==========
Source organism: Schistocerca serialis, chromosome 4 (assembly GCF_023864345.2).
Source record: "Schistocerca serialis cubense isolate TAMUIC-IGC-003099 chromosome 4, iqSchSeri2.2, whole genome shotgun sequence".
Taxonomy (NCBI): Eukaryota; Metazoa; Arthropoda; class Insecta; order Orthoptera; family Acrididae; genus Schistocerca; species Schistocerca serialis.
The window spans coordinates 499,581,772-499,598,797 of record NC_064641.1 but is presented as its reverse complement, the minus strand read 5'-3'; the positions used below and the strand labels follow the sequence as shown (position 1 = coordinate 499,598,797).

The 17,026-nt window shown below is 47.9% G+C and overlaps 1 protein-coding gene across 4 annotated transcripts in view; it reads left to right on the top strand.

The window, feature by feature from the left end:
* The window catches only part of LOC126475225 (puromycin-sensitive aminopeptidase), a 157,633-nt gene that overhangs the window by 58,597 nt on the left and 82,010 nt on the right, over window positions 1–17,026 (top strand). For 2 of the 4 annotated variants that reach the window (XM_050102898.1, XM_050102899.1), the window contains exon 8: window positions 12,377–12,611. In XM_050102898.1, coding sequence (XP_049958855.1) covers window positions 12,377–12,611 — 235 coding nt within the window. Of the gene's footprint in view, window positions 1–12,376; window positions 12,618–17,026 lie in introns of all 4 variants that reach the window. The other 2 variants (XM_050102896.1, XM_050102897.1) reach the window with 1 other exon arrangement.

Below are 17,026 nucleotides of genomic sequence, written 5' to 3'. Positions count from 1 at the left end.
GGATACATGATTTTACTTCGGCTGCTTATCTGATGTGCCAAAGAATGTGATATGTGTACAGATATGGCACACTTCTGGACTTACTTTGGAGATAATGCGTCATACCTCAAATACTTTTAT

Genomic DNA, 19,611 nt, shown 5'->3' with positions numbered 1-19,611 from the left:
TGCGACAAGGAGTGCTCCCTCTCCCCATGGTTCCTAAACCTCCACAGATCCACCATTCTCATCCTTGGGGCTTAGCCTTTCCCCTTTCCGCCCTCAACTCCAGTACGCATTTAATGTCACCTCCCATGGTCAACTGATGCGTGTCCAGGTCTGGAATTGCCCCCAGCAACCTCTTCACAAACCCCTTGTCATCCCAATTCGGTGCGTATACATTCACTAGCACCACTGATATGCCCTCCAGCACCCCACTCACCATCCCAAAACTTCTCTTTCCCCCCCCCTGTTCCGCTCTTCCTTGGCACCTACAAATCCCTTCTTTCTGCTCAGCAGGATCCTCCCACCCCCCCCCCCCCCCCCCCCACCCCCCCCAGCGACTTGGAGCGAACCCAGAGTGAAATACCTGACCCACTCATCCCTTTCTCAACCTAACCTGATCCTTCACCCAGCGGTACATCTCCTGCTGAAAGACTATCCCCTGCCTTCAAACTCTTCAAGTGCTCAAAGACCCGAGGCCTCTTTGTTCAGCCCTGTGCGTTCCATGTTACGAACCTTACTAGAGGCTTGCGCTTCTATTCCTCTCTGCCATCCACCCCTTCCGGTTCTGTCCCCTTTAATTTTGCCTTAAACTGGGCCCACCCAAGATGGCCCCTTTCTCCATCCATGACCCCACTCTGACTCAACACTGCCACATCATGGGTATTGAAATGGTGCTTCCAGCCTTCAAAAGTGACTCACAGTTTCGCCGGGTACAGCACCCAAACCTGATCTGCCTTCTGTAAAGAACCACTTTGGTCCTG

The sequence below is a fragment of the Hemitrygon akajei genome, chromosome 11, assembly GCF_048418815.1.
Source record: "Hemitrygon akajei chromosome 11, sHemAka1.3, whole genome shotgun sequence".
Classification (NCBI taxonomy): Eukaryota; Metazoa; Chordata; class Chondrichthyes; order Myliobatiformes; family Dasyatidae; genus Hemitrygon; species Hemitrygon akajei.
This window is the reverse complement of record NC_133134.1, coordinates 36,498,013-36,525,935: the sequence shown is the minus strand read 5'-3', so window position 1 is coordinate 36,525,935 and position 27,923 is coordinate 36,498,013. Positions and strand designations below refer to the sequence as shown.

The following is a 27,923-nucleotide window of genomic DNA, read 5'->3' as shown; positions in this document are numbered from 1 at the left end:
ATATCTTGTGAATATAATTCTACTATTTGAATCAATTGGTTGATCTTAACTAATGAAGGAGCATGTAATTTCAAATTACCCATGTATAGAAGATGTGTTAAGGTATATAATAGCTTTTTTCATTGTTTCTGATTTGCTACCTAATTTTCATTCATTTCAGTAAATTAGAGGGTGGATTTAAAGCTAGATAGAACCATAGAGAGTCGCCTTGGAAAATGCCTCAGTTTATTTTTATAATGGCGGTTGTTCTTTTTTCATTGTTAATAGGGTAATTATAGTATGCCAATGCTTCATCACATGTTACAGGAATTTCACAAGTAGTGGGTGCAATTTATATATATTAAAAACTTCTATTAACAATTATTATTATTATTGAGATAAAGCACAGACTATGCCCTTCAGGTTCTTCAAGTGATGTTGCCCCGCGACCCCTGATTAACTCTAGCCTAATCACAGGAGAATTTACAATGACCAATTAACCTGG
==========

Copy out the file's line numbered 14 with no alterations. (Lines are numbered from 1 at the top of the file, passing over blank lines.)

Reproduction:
Classification (NCBI taxonomy): Eukaryota; Metazoa; Chordata; class Chondrichthyes; order Myliobatiformes; family Dasyatidae; genus Hemitrygon; species Hemitrygon akajei.